From Melissa Feldman's article in "Art In America"---
""In his new digital video, Untitled (Silver), Takeshi Murata twists and stretches a sequence from an old movie into a psychedelic odyssey--a fitting afterlife for a 1960s horror film by the Italian director Mario Bava.
The black-and-white footage takes on an abstract life of its own. Quivering, enlarged pixels become Op-art patterns that curl into waves or melt into puddles with dizzying three-dimensionality. At times the image momentarily congeals, revealing the protagonist: a lovely gowned woman seen in some grand interior, slipping furtively down hallways and gliding across drawing rooms. Her movement through these spaces is reminiscent of videogames played on devices like Xbox in which the background is sucked backwards while the figure seems to speed ahead.
In one part, an abstract image magically resolves into a close-up of a white hand extended across the screen. Elsewhere, a shot of the woman lifting her arms to adjust her coif becomes a symphony of rippling movement as her arms are transformed into fluttering wings. Frustrating the gaze, her beautiful face never stays still long enough to really be looked at. Instead, it keeps distorting to monstrous proportions or turning into liquid reflections. Accompanying these heady visuals is an ambient soundtrack by Robert Beatty and Ellen Molle of gurgling water, echoing voices and deep electric chords. The projection, at 42 by 75 inches, is surprisingly intimate.
A main part of Murata's technique involves digitally compressing the footage so that the movement of a series of frames is reduced to a single twitching image that records only the net difference in movement from one frame to the next. Ironically, this high-tech wizardry recalls old-fashioned animation and moving-picture precedents such as flipbooks, zoetropes and Eadweard Muybridge's motion studies. The video's visual effects also evoke the way Impressionist painters broke down images into brushwork and blurriness, which similarly gave way to abstraction. For his part, Murata likens the liquid look of his digital distortions to the physical deterioration of old film stock.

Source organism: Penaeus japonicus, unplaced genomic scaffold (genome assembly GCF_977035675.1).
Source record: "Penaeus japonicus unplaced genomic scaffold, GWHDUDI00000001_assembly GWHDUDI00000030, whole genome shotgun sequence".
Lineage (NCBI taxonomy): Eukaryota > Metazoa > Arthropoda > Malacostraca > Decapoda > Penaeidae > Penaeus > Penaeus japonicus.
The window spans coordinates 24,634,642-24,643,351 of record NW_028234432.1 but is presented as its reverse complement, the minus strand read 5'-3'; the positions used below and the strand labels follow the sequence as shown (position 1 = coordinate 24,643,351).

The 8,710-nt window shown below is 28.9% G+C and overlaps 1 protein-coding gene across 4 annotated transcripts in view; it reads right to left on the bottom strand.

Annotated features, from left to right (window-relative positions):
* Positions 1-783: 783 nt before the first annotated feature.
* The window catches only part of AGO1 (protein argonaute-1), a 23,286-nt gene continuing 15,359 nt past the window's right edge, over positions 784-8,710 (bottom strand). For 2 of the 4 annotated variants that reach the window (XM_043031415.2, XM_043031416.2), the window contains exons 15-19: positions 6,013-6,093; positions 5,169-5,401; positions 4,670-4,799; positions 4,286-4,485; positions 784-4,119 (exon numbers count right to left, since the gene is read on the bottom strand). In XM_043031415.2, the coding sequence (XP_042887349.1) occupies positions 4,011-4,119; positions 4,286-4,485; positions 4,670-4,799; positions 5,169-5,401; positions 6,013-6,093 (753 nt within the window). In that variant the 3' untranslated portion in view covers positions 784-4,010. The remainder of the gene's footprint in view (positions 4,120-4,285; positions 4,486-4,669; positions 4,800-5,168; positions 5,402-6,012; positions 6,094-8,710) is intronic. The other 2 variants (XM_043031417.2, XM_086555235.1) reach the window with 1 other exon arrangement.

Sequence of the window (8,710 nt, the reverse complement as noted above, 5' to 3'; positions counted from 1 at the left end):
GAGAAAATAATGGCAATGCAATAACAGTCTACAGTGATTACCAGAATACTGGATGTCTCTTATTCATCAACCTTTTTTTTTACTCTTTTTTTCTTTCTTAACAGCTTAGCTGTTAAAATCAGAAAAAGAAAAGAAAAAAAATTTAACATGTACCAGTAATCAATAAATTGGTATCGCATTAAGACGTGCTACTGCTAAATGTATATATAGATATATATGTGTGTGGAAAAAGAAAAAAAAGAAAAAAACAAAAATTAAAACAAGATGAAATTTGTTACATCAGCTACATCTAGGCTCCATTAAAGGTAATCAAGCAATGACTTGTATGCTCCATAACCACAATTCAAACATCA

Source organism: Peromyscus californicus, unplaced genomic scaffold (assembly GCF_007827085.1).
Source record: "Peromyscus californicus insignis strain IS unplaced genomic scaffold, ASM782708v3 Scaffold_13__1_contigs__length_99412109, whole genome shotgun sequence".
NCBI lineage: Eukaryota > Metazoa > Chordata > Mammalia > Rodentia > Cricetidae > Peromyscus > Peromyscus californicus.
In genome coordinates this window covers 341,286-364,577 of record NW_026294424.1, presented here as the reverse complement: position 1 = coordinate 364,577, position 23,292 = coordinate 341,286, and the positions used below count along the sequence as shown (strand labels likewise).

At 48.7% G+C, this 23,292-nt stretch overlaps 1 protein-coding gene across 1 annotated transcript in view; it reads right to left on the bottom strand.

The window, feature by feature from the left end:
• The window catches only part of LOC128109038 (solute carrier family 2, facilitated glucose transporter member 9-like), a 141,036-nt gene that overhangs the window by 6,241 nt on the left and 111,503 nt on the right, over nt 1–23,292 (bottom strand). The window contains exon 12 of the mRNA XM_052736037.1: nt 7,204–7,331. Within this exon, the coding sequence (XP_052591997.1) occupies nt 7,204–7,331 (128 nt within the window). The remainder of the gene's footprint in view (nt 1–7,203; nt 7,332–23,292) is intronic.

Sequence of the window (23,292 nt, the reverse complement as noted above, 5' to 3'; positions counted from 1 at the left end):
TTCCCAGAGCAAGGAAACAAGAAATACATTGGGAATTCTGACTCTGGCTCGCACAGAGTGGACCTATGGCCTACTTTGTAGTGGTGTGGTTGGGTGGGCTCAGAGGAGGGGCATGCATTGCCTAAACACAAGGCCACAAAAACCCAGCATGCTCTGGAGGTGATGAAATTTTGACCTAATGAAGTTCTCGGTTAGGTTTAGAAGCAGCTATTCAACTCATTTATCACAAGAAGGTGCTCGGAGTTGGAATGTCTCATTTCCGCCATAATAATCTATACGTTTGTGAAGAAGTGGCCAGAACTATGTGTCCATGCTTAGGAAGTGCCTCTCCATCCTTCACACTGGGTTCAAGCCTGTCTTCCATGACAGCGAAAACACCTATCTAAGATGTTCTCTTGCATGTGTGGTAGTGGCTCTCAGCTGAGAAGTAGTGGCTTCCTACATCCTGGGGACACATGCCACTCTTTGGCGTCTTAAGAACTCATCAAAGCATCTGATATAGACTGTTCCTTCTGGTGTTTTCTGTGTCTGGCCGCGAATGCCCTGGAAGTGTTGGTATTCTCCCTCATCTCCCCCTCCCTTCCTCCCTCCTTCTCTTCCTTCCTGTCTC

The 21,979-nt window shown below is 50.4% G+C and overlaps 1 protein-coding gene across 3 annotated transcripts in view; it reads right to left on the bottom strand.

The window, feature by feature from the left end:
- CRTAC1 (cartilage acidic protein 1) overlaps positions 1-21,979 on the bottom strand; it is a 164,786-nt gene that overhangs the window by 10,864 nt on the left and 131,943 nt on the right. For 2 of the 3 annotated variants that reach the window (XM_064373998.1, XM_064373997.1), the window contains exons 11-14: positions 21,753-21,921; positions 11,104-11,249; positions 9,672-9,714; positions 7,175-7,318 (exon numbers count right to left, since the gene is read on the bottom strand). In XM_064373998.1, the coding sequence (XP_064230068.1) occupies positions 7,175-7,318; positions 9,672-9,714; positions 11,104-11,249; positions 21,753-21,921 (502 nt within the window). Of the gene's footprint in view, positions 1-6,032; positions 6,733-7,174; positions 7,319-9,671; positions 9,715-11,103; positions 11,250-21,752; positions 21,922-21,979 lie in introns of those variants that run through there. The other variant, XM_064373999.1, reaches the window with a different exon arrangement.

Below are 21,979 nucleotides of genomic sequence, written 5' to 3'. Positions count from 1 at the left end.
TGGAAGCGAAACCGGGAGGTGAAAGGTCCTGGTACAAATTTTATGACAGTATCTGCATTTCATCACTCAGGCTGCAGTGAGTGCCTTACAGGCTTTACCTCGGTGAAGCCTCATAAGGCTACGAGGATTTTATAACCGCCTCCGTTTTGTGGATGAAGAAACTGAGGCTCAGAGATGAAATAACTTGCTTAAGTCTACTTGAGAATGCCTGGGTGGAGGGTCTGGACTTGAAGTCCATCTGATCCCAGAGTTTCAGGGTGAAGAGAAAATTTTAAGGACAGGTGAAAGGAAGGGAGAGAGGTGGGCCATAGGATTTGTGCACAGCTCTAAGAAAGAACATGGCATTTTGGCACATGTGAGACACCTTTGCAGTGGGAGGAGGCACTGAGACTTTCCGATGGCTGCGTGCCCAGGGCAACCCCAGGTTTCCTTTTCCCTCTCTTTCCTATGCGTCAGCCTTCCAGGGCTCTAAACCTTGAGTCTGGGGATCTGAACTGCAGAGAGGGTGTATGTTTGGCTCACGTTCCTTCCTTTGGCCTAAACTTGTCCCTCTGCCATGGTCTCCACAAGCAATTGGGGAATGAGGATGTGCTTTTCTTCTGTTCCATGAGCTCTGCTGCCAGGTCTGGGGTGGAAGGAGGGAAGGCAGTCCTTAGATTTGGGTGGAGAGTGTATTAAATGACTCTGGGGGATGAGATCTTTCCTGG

If you are searching for a narrative, there is none. Atmosphere and ambiguity prevail here. This comes as no surprise when one learns that Murata's piece is based on a selection of his favorite frames from Bava's film Black Sunday (1960), which he has reordered and altered in every imaginable way in pursuit of the visual effects he desires."
This title is available for exhibitions, screenings, and institutional use through Electronic Arts Intermix (EAI), NY. Please visit the EAI Online Catalogue for further information about this artist and work. The EAI site offers extensive resources for curators, students, artists and educators, including: an in-depth guide to exhibiting, collecting, and preserving media art; A Kinetic History: The EAI Archives Online, a collection of essays, primary documents, and media charting EAI's 40-year history and the early years of the emergent video art scene; and expanded contextual and educational materials.